The hot weather, which is forecast to rise above 35 degrees, has health experts worried.
The hot weather, which is forecast to rise above 35 degrees, has health experts worried. Scott Powick

Extreme heatwave conditions for the North Coast

THE next few days leading up to New Year's are set to be a scorcher, with extreme heatwave conditions developing on the North and Mid-North Coast and temperatures forecast to soar above 35 degrees.

The Bureau of Meteorology's Stephen Lellyett has revealed the somewhat unwelcome news, which has health experts worried.

"A prolonged period of hot, humid northerly winds will bring severe heatwave conditions to parts of NSW.

"Centres east of the Great Divide, particularly in the North Coast area, will see overnight temperatures above 20 degrees with daytime maximums above 35 degrees through to the end of the weekend," Mr Lellyett said.

Temperatures are not expected to cool until next Monday, January 2.

NSW Health have warned of the potential health risks associated with the predicted weather.

"Heat-related illness ranges from mild conditions to very serious medical emergencies," said Paul Corben, Director of the North Coast Public Health Unit.

"During hot weather, it's important to stay in regular contact with elderly neighbours, friends and relatives and to look out for other vulnerable members of the community.

"Heat puts a lot of strain on the body and can cause dehydration, heat exhaustion and heat stroke. It can also make underlying health conditions worse."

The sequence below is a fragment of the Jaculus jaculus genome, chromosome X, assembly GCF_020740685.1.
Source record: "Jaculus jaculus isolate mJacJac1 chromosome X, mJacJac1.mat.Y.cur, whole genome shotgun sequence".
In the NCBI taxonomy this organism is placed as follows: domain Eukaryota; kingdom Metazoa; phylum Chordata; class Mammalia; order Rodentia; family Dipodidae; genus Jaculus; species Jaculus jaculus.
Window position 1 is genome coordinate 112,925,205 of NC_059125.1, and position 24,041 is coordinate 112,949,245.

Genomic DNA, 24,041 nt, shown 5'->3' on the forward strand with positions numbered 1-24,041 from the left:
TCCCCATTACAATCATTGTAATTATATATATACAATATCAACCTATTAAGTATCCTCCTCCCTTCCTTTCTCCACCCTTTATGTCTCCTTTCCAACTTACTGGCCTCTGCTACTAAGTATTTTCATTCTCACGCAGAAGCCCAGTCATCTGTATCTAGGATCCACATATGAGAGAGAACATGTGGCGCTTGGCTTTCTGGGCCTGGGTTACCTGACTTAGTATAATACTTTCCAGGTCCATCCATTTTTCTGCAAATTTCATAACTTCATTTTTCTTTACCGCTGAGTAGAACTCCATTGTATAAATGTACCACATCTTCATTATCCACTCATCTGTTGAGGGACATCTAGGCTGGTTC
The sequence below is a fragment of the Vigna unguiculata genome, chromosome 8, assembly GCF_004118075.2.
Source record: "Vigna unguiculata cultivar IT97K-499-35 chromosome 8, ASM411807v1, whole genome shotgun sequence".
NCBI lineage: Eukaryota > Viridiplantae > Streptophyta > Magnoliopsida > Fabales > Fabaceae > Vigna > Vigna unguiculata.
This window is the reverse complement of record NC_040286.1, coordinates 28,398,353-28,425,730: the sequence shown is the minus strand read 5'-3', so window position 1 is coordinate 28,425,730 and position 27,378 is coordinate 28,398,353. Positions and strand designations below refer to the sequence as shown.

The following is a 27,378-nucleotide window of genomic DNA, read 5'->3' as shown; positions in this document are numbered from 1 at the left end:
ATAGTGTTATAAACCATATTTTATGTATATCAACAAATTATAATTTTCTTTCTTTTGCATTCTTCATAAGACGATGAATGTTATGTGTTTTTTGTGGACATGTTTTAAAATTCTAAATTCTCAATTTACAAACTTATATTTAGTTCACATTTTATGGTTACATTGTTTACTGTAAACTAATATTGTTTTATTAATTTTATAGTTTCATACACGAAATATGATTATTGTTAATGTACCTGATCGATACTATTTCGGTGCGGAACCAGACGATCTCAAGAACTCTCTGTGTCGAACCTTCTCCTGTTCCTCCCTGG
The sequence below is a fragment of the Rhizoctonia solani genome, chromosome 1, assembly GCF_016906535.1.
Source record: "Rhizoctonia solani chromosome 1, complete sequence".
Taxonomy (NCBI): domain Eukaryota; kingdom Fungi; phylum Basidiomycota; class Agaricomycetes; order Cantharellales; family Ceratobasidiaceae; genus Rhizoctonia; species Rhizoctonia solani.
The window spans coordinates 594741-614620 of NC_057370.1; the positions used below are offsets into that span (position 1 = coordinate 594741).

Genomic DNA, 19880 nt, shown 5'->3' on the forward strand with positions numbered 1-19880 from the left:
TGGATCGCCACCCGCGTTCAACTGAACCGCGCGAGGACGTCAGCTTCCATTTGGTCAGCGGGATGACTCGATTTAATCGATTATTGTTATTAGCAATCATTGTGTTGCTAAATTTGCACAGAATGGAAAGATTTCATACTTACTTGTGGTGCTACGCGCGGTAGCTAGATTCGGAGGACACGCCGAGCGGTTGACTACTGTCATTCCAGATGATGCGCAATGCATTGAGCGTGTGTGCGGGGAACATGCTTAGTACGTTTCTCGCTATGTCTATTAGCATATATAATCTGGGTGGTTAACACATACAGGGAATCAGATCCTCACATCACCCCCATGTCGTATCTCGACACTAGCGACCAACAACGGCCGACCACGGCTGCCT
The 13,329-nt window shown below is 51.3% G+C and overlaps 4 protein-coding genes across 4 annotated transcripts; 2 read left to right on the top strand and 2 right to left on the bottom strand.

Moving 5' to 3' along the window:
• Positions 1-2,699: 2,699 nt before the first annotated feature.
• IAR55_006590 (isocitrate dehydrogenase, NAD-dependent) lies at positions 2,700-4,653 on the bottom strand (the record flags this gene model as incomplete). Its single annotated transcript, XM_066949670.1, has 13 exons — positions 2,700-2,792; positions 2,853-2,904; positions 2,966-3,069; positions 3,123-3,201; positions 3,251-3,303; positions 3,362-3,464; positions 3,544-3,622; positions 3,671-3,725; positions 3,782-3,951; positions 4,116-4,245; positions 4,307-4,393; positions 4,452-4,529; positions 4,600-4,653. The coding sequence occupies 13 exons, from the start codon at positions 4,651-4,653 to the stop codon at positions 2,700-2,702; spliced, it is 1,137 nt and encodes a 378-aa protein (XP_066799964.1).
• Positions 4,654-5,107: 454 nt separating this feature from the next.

Vulnerable members of the community include older people, infants and children, people with a chronic medical condition and those who live alone.

Mr Corben adds it is absolutely essential children and pets are not left in cars, as they will become distressed and seriously ill in a matter of minutes.

This warning sadly echoes the recent passing of a 3-year-old girl who was left in a car in Glenwood, Sydney.

To remain safe and healthy during the upcoming heat, NCPH lists the following precautions:

  • Drink plenty of water, and remember to carry some with you when out and about.
  • Avoid alcoholic, hot or sugary drinks.
  • Plan your day around the heat and minimise physical activity.
  • Keep the sun out by shading windows with curtains, blinds or closing shutters.
  • Keep windows closed during the day until it cools down.
  • If you don't have an air-conditioner, try to spend time in an air-conditioned place like a shopping centre, library or cinema.
  • Wear light, loose-fitting clothing made from natural fibres like cotton.
  • When outdoors, stay protected from the sun by wearing a hat and sunscreen.

Keep a look-out for signs of heat-related illness, which include nausea, vomiting, faintness and dizziness, loss of appetite, weakness, headaches, loss of sweating and reduced urine output.

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